23. roger flyer wrote:

    only if he struck first, right?

    Thursday, January 14, 2010 at 10:09 am | Permalink
  24. Halden wrote:

    Well, he’d try.

    Thursday, January 14, 2010 at 10:10 am | Permalink
  25. roger flyer wrote:

    Experience has shown us that is extremely difficult (if not impossible) to ‘persuade’ proud, self righteous, bigoted people of the errors of their point-of-view. ‘Religious’ people of all stripes do not want to engage in dialogue; they want to convert you to their ‘truth’.

    Thursday, January 14, 2010 at 10:13 am | Permalink
  26. roger flyer wrote:

    Halden’s BADass blog is his cross to bear…

    Thursday, January 14, 2010 at 10:14 am | Permalink
  27. roger flyer wrote:

    He’s getting it kicked all over the web.

    Thursday, January 14, 2010 at 10:15 am | Permalink
  28. Halden wrote:

    Does that mean I’m bad at being an ass? Because that doesn’t sound right.

    Thursday, January 14, 2010 at 10:25 am | Permalink
  29. WenatcheeTheHatchet wrote:

    In Baumeister’s lexicon badass is a single word if we’re going to bring in sociological surveys of violence. Earlier this year I was reading him explain that while it is common to suppose people who are violent have low self-esteem the more common denominator in routinely violent men is actually a very high but unstable self-esteem. The man has a high self-image but it is unstable and easily undercut and he resorts to verbal or physical threats of violence in order to build up his self image.

    This would be the reason the relational context is important. Someone who loves you or respects you and rebukes you to bring you back to where you should be can be firm, even harsh, but is still ultimately loving. Someone who rebukes you to put you in your place vis a vis themselves is more likely being a jerk. The first attempts to restore you to your place within the body of Christ and the second attempts to simply put you in your place as the other person perceives it (and the two can seem to overlap depending on what church and what relationship we’re talking about).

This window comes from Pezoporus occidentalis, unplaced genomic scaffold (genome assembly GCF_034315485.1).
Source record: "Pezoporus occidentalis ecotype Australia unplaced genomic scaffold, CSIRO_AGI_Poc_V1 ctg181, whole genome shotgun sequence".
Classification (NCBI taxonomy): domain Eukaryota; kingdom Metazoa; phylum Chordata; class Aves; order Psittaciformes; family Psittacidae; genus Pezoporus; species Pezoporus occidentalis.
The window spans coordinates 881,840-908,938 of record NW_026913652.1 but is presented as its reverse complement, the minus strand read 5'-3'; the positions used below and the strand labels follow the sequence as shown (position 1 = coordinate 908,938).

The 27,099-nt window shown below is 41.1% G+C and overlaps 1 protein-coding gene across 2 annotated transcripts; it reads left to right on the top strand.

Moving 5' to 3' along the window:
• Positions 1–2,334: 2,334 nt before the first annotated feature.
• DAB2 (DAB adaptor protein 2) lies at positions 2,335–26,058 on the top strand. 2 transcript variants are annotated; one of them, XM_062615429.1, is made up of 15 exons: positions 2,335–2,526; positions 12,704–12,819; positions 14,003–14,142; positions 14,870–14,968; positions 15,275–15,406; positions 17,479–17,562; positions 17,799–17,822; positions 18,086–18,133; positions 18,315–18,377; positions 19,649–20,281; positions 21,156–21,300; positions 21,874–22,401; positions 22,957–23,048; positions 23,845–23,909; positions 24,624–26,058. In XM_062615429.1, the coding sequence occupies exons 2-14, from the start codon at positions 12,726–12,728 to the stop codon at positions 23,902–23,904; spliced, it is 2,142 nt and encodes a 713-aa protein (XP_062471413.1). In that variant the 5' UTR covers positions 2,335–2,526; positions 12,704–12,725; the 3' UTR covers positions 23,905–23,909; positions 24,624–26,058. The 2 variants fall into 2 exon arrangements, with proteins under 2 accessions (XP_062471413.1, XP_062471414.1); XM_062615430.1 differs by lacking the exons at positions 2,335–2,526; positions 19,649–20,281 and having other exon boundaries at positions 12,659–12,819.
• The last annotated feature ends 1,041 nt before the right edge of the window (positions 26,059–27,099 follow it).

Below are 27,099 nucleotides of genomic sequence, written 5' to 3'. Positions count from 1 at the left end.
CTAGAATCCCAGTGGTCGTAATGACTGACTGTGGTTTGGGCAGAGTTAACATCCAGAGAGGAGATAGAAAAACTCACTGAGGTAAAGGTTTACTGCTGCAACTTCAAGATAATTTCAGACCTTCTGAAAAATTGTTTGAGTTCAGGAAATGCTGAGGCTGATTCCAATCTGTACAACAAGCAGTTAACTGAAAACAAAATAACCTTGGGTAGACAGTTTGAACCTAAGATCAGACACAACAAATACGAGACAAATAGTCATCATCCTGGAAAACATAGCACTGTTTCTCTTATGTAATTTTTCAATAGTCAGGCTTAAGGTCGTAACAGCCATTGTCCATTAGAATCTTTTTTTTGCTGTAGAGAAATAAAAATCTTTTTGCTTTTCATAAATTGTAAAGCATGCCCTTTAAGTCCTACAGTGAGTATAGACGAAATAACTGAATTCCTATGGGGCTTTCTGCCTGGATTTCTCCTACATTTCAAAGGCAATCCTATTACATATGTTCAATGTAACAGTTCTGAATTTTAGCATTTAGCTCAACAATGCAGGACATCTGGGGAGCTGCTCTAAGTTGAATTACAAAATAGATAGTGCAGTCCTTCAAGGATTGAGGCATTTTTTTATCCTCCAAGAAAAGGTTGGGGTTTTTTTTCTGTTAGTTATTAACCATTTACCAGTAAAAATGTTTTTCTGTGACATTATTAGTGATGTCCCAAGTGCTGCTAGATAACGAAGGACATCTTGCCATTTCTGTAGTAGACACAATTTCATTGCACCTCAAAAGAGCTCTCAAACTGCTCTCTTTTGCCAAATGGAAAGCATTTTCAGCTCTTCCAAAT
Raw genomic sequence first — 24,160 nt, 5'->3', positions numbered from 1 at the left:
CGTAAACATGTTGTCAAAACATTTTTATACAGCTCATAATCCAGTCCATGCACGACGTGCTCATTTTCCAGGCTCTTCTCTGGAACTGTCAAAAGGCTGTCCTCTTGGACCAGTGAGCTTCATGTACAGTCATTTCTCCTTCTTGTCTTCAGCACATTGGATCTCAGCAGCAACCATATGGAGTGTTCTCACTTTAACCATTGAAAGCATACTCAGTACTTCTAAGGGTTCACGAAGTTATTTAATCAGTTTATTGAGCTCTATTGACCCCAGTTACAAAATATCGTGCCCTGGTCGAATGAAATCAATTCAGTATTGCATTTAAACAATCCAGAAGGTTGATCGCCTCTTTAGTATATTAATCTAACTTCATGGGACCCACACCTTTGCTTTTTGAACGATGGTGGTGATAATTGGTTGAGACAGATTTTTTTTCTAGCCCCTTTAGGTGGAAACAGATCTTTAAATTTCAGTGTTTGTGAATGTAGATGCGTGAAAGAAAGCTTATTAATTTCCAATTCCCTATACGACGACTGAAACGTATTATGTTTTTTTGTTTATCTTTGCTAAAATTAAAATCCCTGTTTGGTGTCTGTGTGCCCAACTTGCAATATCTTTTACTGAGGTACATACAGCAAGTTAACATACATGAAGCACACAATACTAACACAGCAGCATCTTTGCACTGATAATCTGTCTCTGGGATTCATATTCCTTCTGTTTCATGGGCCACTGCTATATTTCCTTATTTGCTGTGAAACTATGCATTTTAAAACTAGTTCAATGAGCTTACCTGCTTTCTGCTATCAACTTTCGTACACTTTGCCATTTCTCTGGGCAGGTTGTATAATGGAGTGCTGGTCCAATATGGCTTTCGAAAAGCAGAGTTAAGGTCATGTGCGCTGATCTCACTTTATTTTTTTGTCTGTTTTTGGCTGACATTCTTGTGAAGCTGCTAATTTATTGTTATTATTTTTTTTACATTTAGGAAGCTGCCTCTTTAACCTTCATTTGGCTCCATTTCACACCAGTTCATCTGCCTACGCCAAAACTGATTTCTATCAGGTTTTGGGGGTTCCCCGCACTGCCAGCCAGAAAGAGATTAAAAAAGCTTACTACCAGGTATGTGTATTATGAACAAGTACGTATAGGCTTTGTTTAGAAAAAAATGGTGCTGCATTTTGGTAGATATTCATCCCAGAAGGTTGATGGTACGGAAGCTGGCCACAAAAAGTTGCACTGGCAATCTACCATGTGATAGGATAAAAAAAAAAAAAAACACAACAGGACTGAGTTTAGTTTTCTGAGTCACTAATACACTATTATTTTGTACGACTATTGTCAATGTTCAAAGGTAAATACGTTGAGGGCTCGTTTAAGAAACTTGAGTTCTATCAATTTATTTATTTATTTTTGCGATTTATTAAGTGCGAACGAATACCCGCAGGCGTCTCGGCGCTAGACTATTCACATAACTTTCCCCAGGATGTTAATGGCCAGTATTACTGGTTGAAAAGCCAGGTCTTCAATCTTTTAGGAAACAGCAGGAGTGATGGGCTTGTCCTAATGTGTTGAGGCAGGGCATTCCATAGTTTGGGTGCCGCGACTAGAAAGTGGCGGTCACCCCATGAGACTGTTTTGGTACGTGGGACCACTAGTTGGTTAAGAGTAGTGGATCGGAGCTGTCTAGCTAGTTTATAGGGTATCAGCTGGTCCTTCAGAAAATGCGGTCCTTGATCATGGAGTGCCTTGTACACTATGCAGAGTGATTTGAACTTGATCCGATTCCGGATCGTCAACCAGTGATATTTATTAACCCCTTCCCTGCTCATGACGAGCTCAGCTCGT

Thursday, January 14, 2010 at 12:37 pm | Permalink
  30. roger flyer wrote:

    It means you’re a BADASS. Don’t mess with you. Sort of a cross between Rambo and Gandhi.

    Thursday, January 14, 2010 at 12:57 pm | Permalink
  31. Halden wrote:

    Well, that just won the epigraph award.

    Thursday, January 14, 2010 at 12:59 pm | Permalink
  32. Before this post, I would have thought that only the Mark Driscoll’s of the world would think of Jesus as a badass. I now know that I, too, can claim badassness for the Savior. Thanks!

    Thursday, January 14, 2010 at 4:34 pm | Permalink
  33. roger flyer wrote:

    Le be clear about badassness. I got it from JARED ALLEN, quoted in current Sports Illustrated. Having said that, in Jared’s world (Go Vikes!) Halden is a BADass and I mean that in a good way.

    Thursday, January 14, 2010 at 4:41 pm | Permalink
  34. roger flyer wrote:

    I didn’t say the savior was a badass. I said Halden was a badass.

    Thursday, January 14, 2010 at 4:42 pm | Permalink
  35. Roger…I got ya. I was more referencing the idea that a badass is someone who gives a decent asskicking. You said it of Halden, but I think it could apply to Jesus, too.

    Thursday, January 14, 2010 at 11:49 pm | Permalink
  36. roger flyer wrote:

    I’m still working my head around that one charisman…

    Friday, January 15, 2010 at 6:28 am | Permalink